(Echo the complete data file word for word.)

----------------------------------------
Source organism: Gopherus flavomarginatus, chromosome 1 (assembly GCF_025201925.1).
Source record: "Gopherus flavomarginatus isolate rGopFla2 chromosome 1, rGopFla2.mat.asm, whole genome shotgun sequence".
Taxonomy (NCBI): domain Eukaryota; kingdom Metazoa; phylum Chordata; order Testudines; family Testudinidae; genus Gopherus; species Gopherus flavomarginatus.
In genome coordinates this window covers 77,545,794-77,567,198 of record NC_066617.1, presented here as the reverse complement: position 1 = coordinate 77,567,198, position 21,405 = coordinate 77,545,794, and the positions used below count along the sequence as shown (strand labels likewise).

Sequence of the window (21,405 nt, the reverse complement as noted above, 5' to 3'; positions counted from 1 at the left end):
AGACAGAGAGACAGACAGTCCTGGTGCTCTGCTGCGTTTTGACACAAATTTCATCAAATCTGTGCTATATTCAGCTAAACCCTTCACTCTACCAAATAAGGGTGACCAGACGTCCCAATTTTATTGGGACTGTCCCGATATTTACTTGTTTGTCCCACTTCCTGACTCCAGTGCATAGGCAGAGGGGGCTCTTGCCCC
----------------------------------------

Source organism: Gopherus flavomarginatus, chromosome 1 (assembly GCF_025201925.1).
Source record: "Gopherus flavomarginatus isolate rGopFla2 chromosome 1, rGopFla2.mat.asm, whole genome shotgun sequence".
Taxonomy (NCBI): domain Eukaryota; kingdom Metazoa; phylum Chordata; order Testudines; family Testudinidae; genus Gopherus; species Gopherus flavomarginatus.
In genome coordinates this window covers 77,545,794-77,567,198 of record NC_066617.1, presented here as the reverse complement: position 1 = coordinate 77,567,198, position 21,405 = coordinate 77,545,794, and the positions used below count along the sequence as shown (strand labels likewise).

Sequence of the window (21,405 nt, the reverse complement as noted above, 5' to 3'; positions counted from 1 at the left end):
AGACAGAGAGACAGACAGTCCTGGTGCTCTGCTGCGTTTTGACACAAATTTCATCAAATCTGTGCTATATTCAGCTAAACCCTTCACTCTACCAAATAAGGGTGACCAGACGTCCCAATTTTATTGGGACTGTCCCGATATTTACTTGTTTGTCCCACTTCCTGACTCCAGTGCATAGGCAGAGGGGGCTCTTGCCCC